George W. Bush and the neocons would send millions of pieces of equipment to the region. The average cost per kill would be in the millions and billions. George W Bush would exploit 911 and launch America into the worst foreign policy in the history of the country. Of course, Barack Obama would then adopt all things Bush as they related to absconding the 4th Amendment and the abuse of the War Powers Act. In lieu of adjusting the “Bush Status of Forces agreement,” Obama would abandon Iraq and perpetuate the wholesale destabilization of the Middle East. As a result, the combined incompetence of Bush and Obama have created a massive humanitarian crisis and have accelerated the Islamification of Europe. The biggest insult was that Obama wasted almost a decade of blood and treasure spent in Iraq to prove a 2007 campaign message. In 2007, Obama stated that Iraq was in a civil war and the surge would not work. He made certain that Iraq was indeed engaged in a civil war, and let that civil war consume both Syria and Iraq.Not only that, he bought into the destabilization of Egypt and regime change in Libya. For utter decades, the “Cold war construct” kept radical Islam in check. Bush and Obama took it upon themselves to screw that up.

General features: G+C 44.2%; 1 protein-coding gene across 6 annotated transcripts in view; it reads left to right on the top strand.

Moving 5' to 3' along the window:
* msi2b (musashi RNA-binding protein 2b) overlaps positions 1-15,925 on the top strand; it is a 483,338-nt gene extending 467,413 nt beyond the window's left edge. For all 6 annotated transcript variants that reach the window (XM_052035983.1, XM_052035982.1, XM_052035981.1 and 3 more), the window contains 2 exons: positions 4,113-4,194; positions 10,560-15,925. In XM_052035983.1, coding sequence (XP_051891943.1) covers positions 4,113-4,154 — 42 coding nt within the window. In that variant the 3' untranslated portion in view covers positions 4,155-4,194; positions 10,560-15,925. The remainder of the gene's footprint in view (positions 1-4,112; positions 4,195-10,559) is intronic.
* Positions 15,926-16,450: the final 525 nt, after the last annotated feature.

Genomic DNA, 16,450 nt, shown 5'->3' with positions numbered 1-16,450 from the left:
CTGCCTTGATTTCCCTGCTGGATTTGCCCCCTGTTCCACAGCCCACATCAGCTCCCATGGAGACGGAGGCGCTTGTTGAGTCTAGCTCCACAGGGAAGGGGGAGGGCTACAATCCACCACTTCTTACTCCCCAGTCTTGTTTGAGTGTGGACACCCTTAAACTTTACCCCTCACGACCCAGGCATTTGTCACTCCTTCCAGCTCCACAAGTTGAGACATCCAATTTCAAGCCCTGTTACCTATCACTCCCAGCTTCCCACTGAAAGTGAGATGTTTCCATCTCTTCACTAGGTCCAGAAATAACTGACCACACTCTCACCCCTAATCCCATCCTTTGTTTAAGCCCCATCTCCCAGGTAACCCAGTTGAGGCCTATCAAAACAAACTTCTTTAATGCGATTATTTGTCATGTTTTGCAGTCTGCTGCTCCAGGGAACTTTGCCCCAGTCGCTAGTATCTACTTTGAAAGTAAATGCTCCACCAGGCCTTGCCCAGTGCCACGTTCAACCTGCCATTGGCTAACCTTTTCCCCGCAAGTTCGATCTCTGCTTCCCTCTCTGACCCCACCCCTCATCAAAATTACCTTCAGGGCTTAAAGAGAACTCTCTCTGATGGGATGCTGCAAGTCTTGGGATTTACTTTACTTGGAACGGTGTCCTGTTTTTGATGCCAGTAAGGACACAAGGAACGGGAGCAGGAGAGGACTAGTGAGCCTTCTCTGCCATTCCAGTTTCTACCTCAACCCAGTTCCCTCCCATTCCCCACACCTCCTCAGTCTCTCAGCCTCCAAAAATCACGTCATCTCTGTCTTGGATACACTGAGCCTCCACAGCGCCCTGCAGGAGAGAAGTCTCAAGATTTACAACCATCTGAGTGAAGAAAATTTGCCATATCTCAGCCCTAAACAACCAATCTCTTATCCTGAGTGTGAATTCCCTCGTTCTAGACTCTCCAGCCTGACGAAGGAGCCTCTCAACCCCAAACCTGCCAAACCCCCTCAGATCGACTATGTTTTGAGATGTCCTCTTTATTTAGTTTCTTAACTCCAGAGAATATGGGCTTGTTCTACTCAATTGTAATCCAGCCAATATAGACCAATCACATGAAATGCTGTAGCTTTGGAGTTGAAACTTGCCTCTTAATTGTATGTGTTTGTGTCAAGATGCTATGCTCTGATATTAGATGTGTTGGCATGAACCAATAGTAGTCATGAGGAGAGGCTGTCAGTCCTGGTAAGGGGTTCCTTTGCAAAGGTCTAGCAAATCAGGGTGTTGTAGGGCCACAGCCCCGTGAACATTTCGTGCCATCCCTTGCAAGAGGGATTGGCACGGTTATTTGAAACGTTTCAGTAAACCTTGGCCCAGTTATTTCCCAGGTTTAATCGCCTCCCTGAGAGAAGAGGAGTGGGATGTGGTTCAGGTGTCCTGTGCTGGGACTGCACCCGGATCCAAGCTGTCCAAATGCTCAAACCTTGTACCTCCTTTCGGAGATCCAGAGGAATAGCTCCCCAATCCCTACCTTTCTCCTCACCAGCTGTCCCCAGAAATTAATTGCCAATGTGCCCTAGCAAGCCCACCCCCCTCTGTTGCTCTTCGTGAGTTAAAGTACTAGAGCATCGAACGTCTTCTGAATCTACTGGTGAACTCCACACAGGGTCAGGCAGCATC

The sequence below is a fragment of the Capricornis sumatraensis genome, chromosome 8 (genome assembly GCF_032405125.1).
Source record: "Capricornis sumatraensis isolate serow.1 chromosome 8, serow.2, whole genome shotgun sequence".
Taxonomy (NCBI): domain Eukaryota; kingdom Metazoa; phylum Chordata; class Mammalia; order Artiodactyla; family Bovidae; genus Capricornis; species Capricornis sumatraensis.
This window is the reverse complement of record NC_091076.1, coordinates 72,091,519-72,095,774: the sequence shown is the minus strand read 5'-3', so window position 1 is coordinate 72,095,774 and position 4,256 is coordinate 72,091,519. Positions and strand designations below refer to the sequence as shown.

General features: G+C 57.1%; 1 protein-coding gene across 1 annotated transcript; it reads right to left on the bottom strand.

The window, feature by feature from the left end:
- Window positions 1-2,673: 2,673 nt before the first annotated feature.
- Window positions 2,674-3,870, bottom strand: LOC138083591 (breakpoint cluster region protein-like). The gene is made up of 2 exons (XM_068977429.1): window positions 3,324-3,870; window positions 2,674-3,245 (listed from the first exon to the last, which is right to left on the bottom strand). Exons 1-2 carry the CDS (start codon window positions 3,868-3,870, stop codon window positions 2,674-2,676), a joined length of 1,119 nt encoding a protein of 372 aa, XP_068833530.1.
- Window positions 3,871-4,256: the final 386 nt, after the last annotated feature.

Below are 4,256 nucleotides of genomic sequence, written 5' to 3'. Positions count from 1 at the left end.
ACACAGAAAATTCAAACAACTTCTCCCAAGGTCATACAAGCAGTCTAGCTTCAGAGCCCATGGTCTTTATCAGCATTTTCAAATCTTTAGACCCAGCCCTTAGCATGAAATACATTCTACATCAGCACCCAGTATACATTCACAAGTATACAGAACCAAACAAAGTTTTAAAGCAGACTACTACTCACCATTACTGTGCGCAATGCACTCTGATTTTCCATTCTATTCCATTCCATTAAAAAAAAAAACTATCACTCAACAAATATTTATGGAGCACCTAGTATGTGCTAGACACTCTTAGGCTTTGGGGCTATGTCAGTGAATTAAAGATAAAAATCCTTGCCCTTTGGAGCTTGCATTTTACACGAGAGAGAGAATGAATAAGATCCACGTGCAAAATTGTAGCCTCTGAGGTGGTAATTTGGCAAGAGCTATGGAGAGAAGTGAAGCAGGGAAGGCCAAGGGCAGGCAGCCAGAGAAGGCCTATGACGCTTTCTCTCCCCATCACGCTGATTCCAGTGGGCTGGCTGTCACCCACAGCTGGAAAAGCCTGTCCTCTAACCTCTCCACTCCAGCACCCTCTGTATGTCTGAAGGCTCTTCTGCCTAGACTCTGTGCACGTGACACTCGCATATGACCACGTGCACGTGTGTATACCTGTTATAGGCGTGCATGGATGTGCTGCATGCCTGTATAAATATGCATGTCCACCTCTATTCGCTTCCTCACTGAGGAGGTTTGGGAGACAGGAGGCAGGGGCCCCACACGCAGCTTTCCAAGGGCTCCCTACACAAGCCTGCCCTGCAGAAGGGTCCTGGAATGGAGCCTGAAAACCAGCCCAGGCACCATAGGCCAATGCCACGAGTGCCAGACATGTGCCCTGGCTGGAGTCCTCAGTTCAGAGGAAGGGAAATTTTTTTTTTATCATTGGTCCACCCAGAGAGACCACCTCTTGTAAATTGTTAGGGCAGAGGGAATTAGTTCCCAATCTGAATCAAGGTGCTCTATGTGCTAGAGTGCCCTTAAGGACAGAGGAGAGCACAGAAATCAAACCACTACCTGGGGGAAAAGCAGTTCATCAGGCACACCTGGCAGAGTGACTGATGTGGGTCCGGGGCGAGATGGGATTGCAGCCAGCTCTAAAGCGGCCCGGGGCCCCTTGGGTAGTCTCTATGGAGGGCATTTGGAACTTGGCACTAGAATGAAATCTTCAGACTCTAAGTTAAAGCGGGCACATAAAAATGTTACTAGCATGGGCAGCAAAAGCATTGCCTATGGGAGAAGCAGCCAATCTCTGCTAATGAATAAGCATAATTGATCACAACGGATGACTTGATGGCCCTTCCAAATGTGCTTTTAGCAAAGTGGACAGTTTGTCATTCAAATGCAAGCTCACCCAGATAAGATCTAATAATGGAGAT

George Walker Bush was a history major. Apparently, he was either too drunk or coked up at Yale to understand history. He learned nothing from WWI, WWII, Korea, Cuba, Vietnam, Cambodia, Bosnia, Somalia, or Rwanda for example. Americans expect our leaders to be intelligent. What we got with George Walker Bush was a dumb ass that cared little about the plite of refugee families or killing people.
By the time we reached New Jersey, we all had been up for close to 20 hours. To clear my mind and refresh my being, I would take copious breaths of 100% oxygen and direct gasper cooling air to my face. Between drinking the crappy MAC coffee and inundating my face with a cold washcloth, I performed the 5.5-hour flight without nodding off at all. I mean it was a matter of national security that I watch an oil pressure gauge for hours on end.
When the sun rose in the East, the light would envelop the cockpit and send a rush of vitamin D to my senses.